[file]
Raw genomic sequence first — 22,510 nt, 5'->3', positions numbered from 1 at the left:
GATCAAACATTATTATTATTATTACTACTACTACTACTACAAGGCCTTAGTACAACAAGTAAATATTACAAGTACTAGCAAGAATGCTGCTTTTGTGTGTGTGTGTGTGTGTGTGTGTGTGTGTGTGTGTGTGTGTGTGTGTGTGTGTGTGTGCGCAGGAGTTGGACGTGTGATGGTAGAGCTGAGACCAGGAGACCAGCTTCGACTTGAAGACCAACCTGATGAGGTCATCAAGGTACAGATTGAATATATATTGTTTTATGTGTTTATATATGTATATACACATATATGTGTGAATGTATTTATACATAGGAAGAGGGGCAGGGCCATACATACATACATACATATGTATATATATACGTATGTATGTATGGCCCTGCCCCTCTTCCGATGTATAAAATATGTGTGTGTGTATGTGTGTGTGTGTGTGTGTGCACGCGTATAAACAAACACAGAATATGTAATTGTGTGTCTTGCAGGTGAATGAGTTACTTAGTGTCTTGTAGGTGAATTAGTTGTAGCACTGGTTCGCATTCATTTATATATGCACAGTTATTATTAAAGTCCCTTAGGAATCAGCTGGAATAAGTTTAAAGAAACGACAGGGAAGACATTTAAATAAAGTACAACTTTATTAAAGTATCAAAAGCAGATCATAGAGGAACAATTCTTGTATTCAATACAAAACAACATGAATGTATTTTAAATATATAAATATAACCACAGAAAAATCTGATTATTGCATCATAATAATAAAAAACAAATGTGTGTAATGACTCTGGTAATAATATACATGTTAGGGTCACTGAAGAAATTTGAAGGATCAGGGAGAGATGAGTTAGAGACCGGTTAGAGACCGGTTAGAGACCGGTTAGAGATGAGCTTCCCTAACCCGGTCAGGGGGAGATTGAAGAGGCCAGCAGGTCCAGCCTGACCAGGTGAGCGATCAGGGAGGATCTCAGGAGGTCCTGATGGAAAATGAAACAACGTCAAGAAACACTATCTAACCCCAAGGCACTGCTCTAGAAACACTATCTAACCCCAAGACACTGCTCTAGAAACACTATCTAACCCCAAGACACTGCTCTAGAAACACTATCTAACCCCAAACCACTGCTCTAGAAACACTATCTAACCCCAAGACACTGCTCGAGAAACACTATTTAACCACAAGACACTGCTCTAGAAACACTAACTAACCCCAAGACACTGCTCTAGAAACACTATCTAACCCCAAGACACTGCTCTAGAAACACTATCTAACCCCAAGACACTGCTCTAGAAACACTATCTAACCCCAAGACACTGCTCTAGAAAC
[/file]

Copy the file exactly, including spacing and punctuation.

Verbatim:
Raw genomic sequence first — 22,510 nt, 5'->3', positions numbered from 1 at the left:
GATCAAACATTATTATTATTATTACTACTACTACTACTACAAGGCCTTAGTACAACAAGTAAATATTACAAGTACTAGCAAGAATGCTGCTTTTGTGTGTGTGTGTGTGTGTGTGTGTGTGTGTGTGTGTGTGTGTGTGTGTGTGTGTGTGTGCGCAGGAGTTGGACGTGTGATGGTAGAGCTGAGACCAGGAGACCAGCTTCGACTTGAAGACCAACCTGATGAGGTCATCAAGGTACAGATTGAATATATATTGTTTTATGTGTTTATATATGTATATACACATATATGTGTGAATGTATTTATACATAGGAAGAGGGGCAGGGCCATACATACATACATACATATGTATATATATACGTATGTATGTATGGCCCTGCCCCTCTTCCGATGTATAAAATATGTGTGTGTGTATGTGTGTGTGTGTGTGTGTGCACGCGTATAAACAAACACAGAATATGTAATTGTGTGTCTTGCAGGTGAATGAGTTACTTAGTGTCTTGTAGGTGAATTAGTTGTAGCACTGGTTCGCATTCATTTATATATGCACAGTTATTATTAAAGTCCCTTAGGAATCAGCTGGAATAAGTTTAAAGAAACGACAGGGAAGACATTTAAATAAAGTACAACTTTATTAAAGTATCAAAAGCAGATCATAGAGGAACAATTCTTGTATTCAATACAAAACAACATGAATGTATTTTAAATATATAAATATAACCACAGAAAAATCTGATTATTGCATCATAATAATAAAAAACAAATGTGTGTAATGACTCTGGTAATAATATACATGTTAGGGTCACTGAAGAAATTTGAAGGATCAGGGAGAGATGAGTTAGAGACCGGTTAGAGACCGGTTAGAGACCGGTTAGAGATGAGCTTCCCTAACCCGGTCAGGGGGAGATTGAAGAGGCCAGCAGGTCCAGCCTGACCAGGTGAGCGATCAGGGAGGATCTCAGGAGGTCCTGATGGAAAATGAAACAACGTCAAGAAACACTATCTAACCCCAAGGCACTGCTCTAGAAACACTATCTAACCCCAAGACACTGCTCTAGAAACACTATCTAACCCCAAGACACTGCTCTAGAAACACTATCTAACCCCAAACCACTGCTCTAGAAACACTATCTAACCCCAAGACACTGCTCGAGAAACACTATTTAACCACAAGACACTGCTCTAGAAACACTAACTAACCCCAAGACACTGCTCTAGAAACACTATCTAACCCCAAGACACTGCTCTAGAAACACTATCTAACCCCAAGACACTGCTCTAGAAACACTATCTAACCCCAAGACACTGCTCTAGAAAC